21 internautes sur 22 ont trouvé ce commentaire utile
David A. Kemp
- Publié sur Amazon.com
Let's state up front what some may regard as drawbacks of this CD: first, it's only 40 minutes long; second, it's an early digital recording (1979), and I believe is the earliest in the distinguished series of Michael Murray organ CDs on Telarc.
Now for its advantages, which to me are substantial enough to overcome any drawbacks. First, the organ: I'm an organ buff, and in my opinion this is one of the greatest organs in the USA. It has an unusual history. Built by the Bavarian firm of Walcker in 1857-63 for the Boston Music Hall, it was the first concert organ in the country. In 1884 it was dismantled to give stage space for the new Boston Symphony Orchestra. In 1897 it was purchased by a wealthy gent who commissioned a lavish new music hall in Methuen Mass. for it, where it was installed and rededicated in 1909. It must be one of the very few organs in the world that enjoys its own music hall built especially to house it. It was revised and rebuilt by the famous G. Donald Harrison of Aeolian-Skinner in 1947. Today it has four manuals, 84 stops, 115 ranks, and 6,027 pipes (including two 32-foot pedal pipes).
The description of the tonal qualities of this organ in the CD notes (uncredited, but I suspect by the highly literate Murray, who has often written his own notes, as well as books on his teacher Dupre, Schweitzer, and French masters of the organ) is so apt, so right-on-target, that I'd like to quote it: "Neither wholly romantic nor wholly classic, the Methuen organ partakes of both styles of instrument and is suited to both styles of music. Its beauties include a unique mellowness that comes only to well-built flue pipes and only after decades of seasoning, and a miraculous blending of eight-foot foundations, whose harmonics interweave like the colors of a tapestry. The tutti is overwhelming, not abrasive. The mixtures are bright, not shrill. The foundations are full-bodied but remain, in even the most complex polyphony, clear. Accordingly, the Methuen organ is renowned as one of the world's artistic treasures." Amen. It is indeed a rare beauty.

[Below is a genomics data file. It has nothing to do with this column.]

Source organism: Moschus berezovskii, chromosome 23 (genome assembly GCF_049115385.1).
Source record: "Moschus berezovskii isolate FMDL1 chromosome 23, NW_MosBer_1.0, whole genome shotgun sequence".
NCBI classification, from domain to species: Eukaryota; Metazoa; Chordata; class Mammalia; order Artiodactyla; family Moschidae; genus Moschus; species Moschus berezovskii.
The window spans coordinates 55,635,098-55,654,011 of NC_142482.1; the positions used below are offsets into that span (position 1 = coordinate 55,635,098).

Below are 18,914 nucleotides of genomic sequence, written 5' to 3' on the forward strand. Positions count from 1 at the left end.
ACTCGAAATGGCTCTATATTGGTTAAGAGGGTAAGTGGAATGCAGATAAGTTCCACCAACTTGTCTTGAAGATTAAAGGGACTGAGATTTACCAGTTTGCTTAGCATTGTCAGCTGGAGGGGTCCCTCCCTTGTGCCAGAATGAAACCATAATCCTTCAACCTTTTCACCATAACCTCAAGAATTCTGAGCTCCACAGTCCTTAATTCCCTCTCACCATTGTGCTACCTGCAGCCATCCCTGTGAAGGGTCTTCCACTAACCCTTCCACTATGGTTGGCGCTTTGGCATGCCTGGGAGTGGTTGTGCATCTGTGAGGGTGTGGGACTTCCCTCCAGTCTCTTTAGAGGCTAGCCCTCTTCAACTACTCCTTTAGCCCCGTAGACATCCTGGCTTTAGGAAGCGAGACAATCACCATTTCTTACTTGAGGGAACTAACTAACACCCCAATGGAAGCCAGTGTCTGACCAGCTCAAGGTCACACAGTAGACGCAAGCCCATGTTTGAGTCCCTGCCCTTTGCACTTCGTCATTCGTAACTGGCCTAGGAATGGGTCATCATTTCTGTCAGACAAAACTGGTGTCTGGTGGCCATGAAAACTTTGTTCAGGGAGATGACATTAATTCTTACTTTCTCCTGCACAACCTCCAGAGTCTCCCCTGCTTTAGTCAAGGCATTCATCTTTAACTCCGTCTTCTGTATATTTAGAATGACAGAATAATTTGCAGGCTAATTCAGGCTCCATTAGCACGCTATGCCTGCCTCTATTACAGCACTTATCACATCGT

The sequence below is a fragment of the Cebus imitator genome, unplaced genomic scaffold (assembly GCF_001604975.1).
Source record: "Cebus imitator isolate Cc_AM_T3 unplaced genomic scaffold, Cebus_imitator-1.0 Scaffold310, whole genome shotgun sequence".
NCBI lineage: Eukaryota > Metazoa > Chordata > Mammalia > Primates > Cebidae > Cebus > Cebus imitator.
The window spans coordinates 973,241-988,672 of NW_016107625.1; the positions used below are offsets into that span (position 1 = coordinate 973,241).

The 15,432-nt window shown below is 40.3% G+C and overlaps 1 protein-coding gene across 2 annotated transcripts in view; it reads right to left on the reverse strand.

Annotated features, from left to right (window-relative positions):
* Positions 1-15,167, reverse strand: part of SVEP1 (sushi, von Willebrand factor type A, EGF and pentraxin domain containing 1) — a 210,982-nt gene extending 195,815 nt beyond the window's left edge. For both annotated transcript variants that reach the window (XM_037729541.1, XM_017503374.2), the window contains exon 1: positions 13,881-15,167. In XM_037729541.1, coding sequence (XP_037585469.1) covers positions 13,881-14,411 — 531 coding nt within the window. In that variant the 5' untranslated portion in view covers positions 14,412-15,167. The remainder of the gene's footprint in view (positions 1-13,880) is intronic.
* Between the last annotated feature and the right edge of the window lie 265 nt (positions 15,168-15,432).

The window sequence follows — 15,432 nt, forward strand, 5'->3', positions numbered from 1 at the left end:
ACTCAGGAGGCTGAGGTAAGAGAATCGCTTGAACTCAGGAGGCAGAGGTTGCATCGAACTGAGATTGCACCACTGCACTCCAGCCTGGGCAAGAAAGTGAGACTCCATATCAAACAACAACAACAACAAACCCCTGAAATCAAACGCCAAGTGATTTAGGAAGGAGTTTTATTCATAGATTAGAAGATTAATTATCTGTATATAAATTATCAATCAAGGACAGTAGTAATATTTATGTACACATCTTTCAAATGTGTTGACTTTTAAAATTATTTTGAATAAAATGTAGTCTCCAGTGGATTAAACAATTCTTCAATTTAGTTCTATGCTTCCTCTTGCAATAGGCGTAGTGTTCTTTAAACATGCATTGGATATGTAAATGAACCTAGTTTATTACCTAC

Michael Murray is one of the pre-eminent organists of our day and a superb interpreter of Bach. He is a sound musician; his playing is never flashy or trendy or eccentric; and he never tries to show off: although he is an accomplished technician, his technique is there to serve the music, not the other way around (as one critic wrote, "He is definitely for us, we who listen to music first and organ fingerwork second"). I have long found him to be one of the most deeply satisfying Bach organists on record. This CD contains three major Bach works (in addition to two short pieces) in performances as compelling as any you will find. His tempos and his registrations are beyond reproach; they have just the right amount of gravitas, avoiding ponderousness on the one hand and lightness on the other. (He does tend to favor slower tempos, so those who like their Bach to move swiftly may be less satisfied than I am.) And the 1979 digital engineering turns out to be first class. In short, here we have it all: a master organist playing major Bach on a magnificent, tonally resplendent instrument recorded in exemplary sound: vivid, rich, and full, with excellent clarity and deep, natural bass. If you relish Bach, organ music, or organs, you are sure to enjoy this CD.